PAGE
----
The Gambino-Farquharson case has me intrigued, I admit it. I am drawn to macabre events like this one. Aren't we all? I guess unless you are a super-sensitive person and have to turn away (some people can't read about this stuff, just like my mum can't bear to hear stories about people injuring their toes or fingers) or have suffered something similar, we humans like to read about the dark stuff, hear about it, talk about it. We revel in it. It's the car-crash thing, the schadenfreude thing. The There but for the Grace of God Go I thing.
But those of us who do lap this stuff up, we enjoy, if that's the word, from the safety of our nice, safe lives. Because it makes us feel lucky, perhaps (not a bad thing to feel.)
Puts things in perspective for us, that our small lives are untouched by such tragedy, drama and horror.
Feeds the need in us for thrill and shock and awe.
It's a long time since I wrote here commentarily. I haven't been inspired by the news or current affairs for ages.
But in today's Age, in the article on page 2, I was shocked by the story. We have all heard of rape victims being cross-examined and having to justify the length of their skirts, the volume of alcohol in their blood, or about how faint or inaudible or tardy their No was.
But in a murder trial? Is this a new form of misogyny? Attack a grieving mother who wasn't even within hoo-ie of the scene of death. Who had nothing to do with it. And was clearly a person who believed her estranged husband's story that he blacked out during a coughing fit and drove the car into the dam.
Nevermind that there is evidence that before it happened he told someone he was going to hurt her by killing the kids. Yeah, forget that. Innocent until proven guilty.
This man drove a car into a dam and in the back were his three young sons. This man said he had a sneezing attack, lost control of the car and then was unable to save them. This man called his wife it seems, first? She was on the scene very quickly and called the ambulance and police?
The defence lawyer - a Mr Peter Morissey SC - attacked the mother in court with such provocative insinuations that he got what he wanted - an emotional reaction, and probably thinks he managed to discredit her story. Because, you know, people have to stick to their evidence as given to the police, when you are a witness, not adjust their thinking over time, especially not if new information comes to light. No, just ignore all that and stay with what you originally said. Otherwise you are suspect and hypocritical.
I'm sure the police are suspicious of witnesses who don't change details over time.
But he's right. Her attitude may have changed. Why? Because at first she couldn't believe a father could do that. But then she realised he could. Don't forget, this was before the girl got thrown off a bridge. Irrefutable evidence that people can do awful things. But people don't want to believe the worst. We can't. Otherwise we may have to wonder what did I marry? What didn't I see?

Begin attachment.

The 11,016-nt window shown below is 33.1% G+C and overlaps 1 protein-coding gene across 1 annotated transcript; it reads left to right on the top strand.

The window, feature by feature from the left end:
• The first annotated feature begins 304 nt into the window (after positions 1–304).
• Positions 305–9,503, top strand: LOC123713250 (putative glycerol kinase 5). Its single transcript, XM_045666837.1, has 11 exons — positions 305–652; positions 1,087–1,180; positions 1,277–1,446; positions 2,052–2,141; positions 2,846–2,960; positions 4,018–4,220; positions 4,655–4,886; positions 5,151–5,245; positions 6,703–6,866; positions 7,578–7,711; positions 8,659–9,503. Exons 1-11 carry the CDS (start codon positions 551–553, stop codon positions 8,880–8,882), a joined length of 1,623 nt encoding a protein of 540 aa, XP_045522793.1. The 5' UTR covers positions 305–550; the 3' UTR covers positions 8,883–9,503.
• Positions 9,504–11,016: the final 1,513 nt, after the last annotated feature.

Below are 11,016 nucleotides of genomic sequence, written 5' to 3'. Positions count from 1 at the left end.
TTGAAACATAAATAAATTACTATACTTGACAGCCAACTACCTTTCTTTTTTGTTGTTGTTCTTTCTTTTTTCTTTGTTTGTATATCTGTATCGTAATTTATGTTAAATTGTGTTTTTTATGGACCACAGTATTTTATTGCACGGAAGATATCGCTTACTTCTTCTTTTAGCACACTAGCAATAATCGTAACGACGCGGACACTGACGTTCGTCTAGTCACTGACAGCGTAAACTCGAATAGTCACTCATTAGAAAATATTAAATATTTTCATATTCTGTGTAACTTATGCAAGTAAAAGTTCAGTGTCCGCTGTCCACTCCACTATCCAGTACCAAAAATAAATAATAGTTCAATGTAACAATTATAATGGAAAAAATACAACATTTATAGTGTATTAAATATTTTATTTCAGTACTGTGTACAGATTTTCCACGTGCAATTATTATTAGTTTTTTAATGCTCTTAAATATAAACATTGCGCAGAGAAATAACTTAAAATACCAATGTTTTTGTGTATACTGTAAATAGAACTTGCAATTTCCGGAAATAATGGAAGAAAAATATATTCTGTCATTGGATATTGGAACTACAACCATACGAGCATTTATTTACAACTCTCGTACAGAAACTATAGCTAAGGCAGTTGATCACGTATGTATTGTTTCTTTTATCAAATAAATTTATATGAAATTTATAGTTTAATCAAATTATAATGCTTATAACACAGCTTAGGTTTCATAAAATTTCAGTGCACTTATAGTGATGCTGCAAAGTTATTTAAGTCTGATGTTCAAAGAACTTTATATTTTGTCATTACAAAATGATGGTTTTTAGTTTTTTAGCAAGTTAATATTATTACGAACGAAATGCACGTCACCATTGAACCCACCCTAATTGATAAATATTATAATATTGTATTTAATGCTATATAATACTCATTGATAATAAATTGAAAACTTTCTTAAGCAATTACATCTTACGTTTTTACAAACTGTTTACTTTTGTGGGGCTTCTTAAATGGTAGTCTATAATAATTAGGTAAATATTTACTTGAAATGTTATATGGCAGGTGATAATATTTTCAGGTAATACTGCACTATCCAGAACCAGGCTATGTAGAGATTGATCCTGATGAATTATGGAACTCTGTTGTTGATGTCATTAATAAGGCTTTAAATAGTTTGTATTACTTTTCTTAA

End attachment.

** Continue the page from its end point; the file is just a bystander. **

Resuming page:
Morrisey is on a mission to discredit her or suggest that she has changed her story, possibly defaced a tomb-marker and dared to be photographed at the boys' funeral in what remains undescribed in the paper but is insinuated to be what one could imagine a friendly, co-grieving clutch with her ex-husband.
So grubby. How does he sleep at night?
The fee? It can only be the fee.
The glory? What glory?
What the fuck does SC mean anyway? Standard Counsel. Satisfactory Counsel. So-so Counsel.
[Flashback - an eight-year-old Melba once took on a barrister, who these days specialises in similar grubby work defending people who clearly "did it." She told him not to call her mother and her friend (his wife) a "couple of tarts."
I remember him standing officiously in front of his enormous fireplace in his enormous house in St Vincent's Place, South Melbourne, red wine in hand, joshing around in his booming court-room voice. He was being funny, you see. Little Melba didn't know that, she took everything on face value, as is fairly normal at that age.
Don't call my mother a tart.
Later, at the age of maybe 14, an exchange:
Do you have to defend criminals?
Do have to be their lawyer even if you know they are guilty?
Thus endeth Melba's small thoughts of becoming a lawyer.
And another time. Melba enters the office on William St of the above barrister's lawyerly friend. The two of them were working on the Mr Asia case. This is oh maybe 1983/84. Melba is doing some work for them, data entry into a tinny little TRS-80 from Dick Smith. Evidence. Masses of it. Interesting stuff. I wish I'd kept a copy. No real link to anything here, just fills out the picture of the calibre of client.
But back to the story.
The defence for Farquharson, Peter Morrisey, who is not a designer of anything other than maybe paperclips in rows on his faux-teak desk, said the following to Cindy Gambino, mother of those three boys:
"What have you got to say about your role, if any?" (relating to the chiselling off of Farquharson's name on the boys' headstone.)
Why is this even being discussed? Even if she did, don't you think most reasonable people would understand why she might have hacked at it? It's something a mother might do, but its completely irrelevant to the case. And why is she being asked about her previous testimony? Is she in contempt of court, is she trying to cause mischief?
As she said:
"What mother could fathom that a father could do such a thing to their children?"
Morrissey insinuates that she defaced their grave.
Then he suggests that she is "deliberately putting a bad spin" or " 'deliberately exaggerating' aspects of her evidence to increase the likelihood of him being found guilt over the boys' deaths."
The trial continues, the paper says.
Oh, and a literary tip. Book in the offing from high-profile writer. Can't wait.